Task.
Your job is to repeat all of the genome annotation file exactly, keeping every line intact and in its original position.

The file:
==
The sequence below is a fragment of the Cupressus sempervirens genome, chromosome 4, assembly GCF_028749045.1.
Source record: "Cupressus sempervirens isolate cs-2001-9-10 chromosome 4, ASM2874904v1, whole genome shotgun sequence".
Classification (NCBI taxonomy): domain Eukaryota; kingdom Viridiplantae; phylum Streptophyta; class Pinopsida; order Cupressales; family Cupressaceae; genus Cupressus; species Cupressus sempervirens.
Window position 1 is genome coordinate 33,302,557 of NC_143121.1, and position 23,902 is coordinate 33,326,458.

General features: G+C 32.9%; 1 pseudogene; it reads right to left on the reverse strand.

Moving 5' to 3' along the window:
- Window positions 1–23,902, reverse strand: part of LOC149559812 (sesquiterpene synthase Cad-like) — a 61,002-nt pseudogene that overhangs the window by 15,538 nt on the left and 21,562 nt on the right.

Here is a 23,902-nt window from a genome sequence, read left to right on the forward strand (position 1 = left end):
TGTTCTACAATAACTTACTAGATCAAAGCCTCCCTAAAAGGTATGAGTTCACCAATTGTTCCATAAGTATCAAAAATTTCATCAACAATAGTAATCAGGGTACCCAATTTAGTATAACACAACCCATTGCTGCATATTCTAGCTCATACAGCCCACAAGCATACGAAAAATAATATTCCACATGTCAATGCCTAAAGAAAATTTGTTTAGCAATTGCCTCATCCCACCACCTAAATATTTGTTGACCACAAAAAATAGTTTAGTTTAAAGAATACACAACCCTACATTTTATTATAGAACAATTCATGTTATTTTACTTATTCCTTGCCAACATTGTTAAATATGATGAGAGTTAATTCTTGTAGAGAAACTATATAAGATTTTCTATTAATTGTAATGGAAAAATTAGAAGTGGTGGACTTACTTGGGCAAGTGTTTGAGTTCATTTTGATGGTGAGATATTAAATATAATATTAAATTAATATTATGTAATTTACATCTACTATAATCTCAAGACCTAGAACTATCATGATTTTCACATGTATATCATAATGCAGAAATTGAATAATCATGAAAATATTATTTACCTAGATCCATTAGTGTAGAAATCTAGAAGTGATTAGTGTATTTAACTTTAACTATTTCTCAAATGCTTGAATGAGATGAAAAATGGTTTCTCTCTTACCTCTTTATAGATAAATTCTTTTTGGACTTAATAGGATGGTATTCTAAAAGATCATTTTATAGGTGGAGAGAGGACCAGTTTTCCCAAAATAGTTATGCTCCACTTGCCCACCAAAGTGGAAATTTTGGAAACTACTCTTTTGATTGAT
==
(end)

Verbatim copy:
The sequence below is a fragment of the Cupressus sempervirens genome, chromosome 4, assembly GCF_028749045.1.
Source record: "Cupressus sempervirens isolate cs-2001-9-10 chromosome 4, ASM2874904v1, whole genome shotgun sequence".
Classification (NCBI taxonomy): domain Eukaryota; kingdom Viridiplantae; phylum Streptophyta; class Pinopsida; order Cupressales; family Cupressaceae; genus Cupressus; species Cupressus sempervirens.
Window position 1 is genome coordinate 33,302,557 of NC_143121.1, and position 23,902 is coordinate 33,326,458.

General features: G+C 32.9%; 1 pseudogene; it reads right to left on the reverse strand.

Moving 5' to 3' along the window:
- Window positions 1–23,902, reverse strand: part of LOC149559812 (sesquiterpene synthase Cad-like) — a 61,002-nt pseudogene that overhangs the window by 15,538 nt on the left and 21,562 nt on the right.

Here is a 23,902-nt window from a genome sequence, read left to right on the forward strand (position 1 = left end):
TGTTCTACAATAACTTACTAGATCAAAGCCTCCCTAAAAGGTATGAGTTCACCAATTGTTCCATAAGTATCAAAAATTTCATCAACAATAGTAATCAGGGTACCCAATTTAGTATAACACAACCCATTGCTGCATATTCTAGCTCATACAGCCCACAAGCATACGAAAAATAATATTCCACATGTCAATGCCTAAAGAAAATTTGTTTAGCAATTGCCTCATCCCACCACCTAAATATTTGTTGACCACAAAAAATAGTTTAGTTTAAAGAATACACAACCCTACATTTTATTATAGAACAATTCATGTTATTTTACTTATTCCTTGCCAACATTGTTAAATATGATGAGAGTTAATTCTTGTAGAGAAACTATATAAGATTTTCTATTAATTGTAATGGAAAAATTAGAAGTGGTGGACTTACTTGGGCAAGTGTTTGAGTTCATTTTGATGGTGAGATATTAAATATAATATTAAATTAATATTATGTAATTTACATCTACTATAATCTCAAGACCTAGAACTATCATGATTTTCACATGTATATCATAATGCAGAAATTGAATAATCATGAAAATATTATTTACCTAGATCCATTAGTGTAGAAATCTAGAAGTGATTAGTGTATTTAACTTTAACTATTTCTCAAATGCTTGAATGAGATGAAAAATGGTTTCTCTCTTACCTCTTTATAGATAAATTCTTTTTGGACTTAATAGGATGGTATTCTAAAAGATCATTTTATAGGTGGAGAGAGGACCAGTTTTCCCAAAATAGTTATGCTCCACTTGCCCACCAAAGTGGAAATTTTGGAAACTACTCTTTTGATTGAT